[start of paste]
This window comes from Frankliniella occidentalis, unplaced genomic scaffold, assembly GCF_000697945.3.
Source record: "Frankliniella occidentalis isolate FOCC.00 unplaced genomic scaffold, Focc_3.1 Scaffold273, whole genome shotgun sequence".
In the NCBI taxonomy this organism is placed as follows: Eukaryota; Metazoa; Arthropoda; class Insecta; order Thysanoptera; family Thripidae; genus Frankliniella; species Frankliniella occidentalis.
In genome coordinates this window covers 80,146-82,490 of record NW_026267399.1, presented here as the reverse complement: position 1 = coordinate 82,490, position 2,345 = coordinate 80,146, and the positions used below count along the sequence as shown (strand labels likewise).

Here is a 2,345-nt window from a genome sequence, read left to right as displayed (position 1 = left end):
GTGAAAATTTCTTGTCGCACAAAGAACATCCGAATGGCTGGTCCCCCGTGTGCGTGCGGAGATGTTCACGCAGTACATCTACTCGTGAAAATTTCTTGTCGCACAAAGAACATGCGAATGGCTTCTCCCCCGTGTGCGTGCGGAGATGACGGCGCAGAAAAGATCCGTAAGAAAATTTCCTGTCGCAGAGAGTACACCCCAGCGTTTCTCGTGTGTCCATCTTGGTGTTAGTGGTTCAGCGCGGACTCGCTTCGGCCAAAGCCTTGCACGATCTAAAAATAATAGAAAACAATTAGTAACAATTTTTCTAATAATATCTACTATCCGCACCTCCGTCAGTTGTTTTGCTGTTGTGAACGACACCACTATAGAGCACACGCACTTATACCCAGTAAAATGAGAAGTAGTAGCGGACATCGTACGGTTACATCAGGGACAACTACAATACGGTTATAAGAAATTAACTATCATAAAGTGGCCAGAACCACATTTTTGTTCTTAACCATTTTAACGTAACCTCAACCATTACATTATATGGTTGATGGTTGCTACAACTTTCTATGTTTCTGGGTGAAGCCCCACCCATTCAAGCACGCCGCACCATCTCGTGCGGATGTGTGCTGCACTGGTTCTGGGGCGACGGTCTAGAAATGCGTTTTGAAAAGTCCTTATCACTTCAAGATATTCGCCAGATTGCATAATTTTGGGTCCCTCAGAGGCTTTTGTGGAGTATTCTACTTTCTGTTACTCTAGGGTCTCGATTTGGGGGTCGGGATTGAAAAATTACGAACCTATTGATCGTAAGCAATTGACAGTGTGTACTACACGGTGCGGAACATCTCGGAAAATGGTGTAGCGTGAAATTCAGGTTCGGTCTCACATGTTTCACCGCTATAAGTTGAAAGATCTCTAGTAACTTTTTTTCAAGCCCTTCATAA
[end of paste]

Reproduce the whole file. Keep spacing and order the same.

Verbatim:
This window comes from Frankliniella occidentalis, unplaced genomic scaffold, assembly GCF_000697945.3.
Source record: "Frankliniella occidentalis isolate FOCC.00 unplaced genomic scaffold, Focc_3.1 Scaffold273, whole genome shotgun sequence".
In the NCBI taxonomy this organism is placed as follows: Eukaryota; Metazoa; Arthropoda; class Insecta; order Thysanoptera; family Thripidae; genus Frankliniella; species Frankliniella occidentalis.
In genome coordinates this window covers 80,146-82,490 of record NW_026267399.1, presented here as the reverse complement: position 1 = coordinate 82,490, position 2,345 = coordinate 80,146, and the positions used below count along the sequence as shown (strand labels likewise).

Here is a 2,345-nt window from a genome sequence, read left to right as displayed (position 1 = left end):
GTGAAAATTTCTTGTCGCACAAAGAACATCCGAATGGCTGGTCCCCCGTGTGCGTGCGGAGATGTTCACGCAGTACATCTACTCGTGAAAATTTCTTGTCGCACAAAGAACATGCGAATGGCTTCTCCCCCGTGTGCGTGCGGAGATGACGGCGCAGAAAAGATCCGTAAGAAAATTTCCTGTCGCAGAGAGTACACCCCAGCGTTTCTCGTGTGTCCATCTTGGTGTTAGTGGTTCAGCGCGGACTCGCTTCGGCCAAAGCCTTGCACGATCTAAAAATAATAGAAAACAATTAGTAACAATTTTTCTAATAATATCTACTATCCGCACCTCCGTCAGTTGTTTTGCTGTTGTGAACGACACCACTATAGAGCACACGCACTTATACCCAGTAAAATGAGAAGTAGTAGCGGACATCGTACGGTTACATCAGGGACAACTACAATACGGTTATAAGAAATTAACTATCATAAAGTGGCCAGAACCACATTTTTGTTCTTAACCATTTTAACGTAACCTCAACCATTACATTATATGGTTGATGGTTGCTACAACTTTCTATGTTTCTGGGTGAAGCCCCACCCATTCAAGCACGCCGCACCATCTCGTGCGGATGTGTGCTGCACTGGTTCTGGGGCGACGGTCTAGAAATGCGTTTTGAAAAGTCCTTATCACTTCAAGATATTCGCCAGATTGCATAATTTTGGGTCCCTCAGAGGCTTTTGTGGAGTATTCTACTTTCTGTTACTCTAGGGTCTCGATTTGGGGGTCGGGATTGAAAAATTACGAACCTATTGATCGTAAGCAATTGACAGTGTGTACTACACGGTGCGGAACATCTCGGAAAATGGTGTAGCGTGAAATTCAGGTTCGGTCTCACATGTTTCACCGCTATAAGTTGAAAGATCTCTAGTAACTTTTTTTCAAGCCCTTCATAA